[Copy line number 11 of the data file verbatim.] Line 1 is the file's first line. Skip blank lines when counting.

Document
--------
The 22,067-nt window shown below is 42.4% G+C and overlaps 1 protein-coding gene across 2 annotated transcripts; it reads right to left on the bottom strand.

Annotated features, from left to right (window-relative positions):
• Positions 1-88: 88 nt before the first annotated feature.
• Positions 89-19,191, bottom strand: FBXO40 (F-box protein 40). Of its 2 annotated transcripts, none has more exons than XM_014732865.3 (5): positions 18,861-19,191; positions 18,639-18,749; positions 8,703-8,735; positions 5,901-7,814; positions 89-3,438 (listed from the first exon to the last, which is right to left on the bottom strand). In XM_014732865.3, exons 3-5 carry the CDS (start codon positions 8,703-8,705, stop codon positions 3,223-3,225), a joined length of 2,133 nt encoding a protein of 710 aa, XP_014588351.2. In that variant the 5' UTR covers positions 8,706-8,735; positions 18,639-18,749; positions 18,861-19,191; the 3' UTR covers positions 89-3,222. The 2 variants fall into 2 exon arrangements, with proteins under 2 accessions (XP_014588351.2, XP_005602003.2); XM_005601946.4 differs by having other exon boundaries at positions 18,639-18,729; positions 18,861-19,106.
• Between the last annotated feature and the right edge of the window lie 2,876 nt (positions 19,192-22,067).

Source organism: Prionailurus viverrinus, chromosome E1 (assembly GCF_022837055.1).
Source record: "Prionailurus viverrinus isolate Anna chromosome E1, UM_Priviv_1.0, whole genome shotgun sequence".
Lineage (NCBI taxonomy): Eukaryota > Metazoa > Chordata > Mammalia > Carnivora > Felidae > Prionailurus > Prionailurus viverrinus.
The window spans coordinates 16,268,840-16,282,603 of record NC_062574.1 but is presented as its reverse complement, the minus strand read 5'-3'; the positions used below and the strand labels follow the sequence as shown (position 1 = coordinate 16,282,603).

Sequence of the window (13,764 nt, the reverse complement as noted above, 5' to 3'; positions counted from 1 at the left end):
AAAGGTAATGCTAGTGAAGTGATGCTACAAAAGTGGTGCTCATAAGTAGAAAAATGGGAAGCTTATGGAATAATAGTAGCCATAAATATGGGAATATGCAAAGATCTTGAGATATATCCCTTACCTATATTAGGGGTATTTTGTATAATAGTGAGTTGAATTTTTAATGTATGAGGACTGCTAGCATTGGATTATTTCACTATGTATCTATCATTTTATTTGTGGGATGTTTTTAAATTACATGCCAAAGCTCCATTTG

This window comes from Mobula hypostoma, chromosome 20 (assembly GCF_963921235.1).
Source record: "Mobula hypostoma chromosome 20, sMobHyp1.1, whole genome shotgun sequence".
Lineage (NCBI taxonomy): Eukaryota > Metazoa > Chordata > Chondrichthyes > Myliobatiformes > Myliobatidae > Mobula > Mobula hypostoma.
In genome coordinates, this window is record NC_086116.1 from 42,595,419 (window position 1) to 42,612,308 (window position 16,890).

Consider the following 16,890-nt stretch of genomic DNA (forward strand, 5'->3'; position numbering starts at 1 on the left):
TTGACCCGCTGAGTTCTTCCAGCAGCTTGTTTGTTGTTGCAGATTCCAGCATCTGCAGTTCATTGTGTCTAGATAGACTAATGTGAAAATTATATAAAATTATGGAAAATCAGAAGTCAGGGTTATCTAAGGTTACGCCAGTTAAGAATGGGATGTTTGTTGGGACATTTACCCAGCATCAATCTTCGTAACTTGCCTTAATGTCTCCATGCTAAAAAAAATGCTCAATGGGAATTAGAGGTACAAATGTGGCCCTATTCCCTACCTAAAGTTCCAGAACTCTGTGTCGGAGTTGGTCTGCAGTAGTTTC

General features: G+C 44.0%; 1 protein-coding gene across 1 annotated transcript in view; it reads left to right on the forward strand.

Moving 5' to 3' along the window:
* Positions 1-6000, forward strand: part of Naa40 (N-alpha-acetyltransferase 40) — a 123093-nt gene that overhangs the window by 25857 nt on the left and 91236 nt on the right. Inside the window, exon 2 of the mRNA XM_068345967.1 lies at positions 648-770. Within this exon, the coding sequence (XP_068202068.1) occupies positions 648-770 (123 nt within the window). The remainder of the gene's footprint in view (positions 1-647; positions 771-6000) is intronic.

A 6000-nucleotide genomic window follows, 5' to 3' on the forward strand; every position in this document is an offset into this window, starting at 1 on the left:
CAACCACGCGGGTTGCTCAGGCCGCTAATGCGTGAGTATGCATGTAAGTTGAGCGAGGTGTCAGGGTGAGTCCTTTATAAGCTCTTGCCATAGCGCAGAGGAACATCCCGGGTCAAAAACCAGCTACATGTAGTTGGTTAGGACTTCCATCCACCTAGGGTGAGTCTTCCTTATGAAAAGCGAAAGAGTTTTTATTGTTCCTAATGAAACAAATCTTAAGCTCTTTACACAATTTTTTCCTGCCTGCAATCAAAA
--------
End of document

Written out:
AAAGGTAATGCTAGTGAAGTGATGCTACAAAAGTGGTGCTCATAAGTAGAAAAATGGGAAGCTTATGGAATAATAGTAGCCATAAATATGGGAATATGCAAAGATCTTGAGATATATCCCTTACCTATATTAGGGGTATTTTGTATAATAGTGAGTTGAATTTTTAATGTATGAGGACTGCTAGCATTGGATTATTTCACTATGTATCTATCATTTTATTTGTGGGATGTTTTTAAATTACATGCCAAAGCTCCATTTG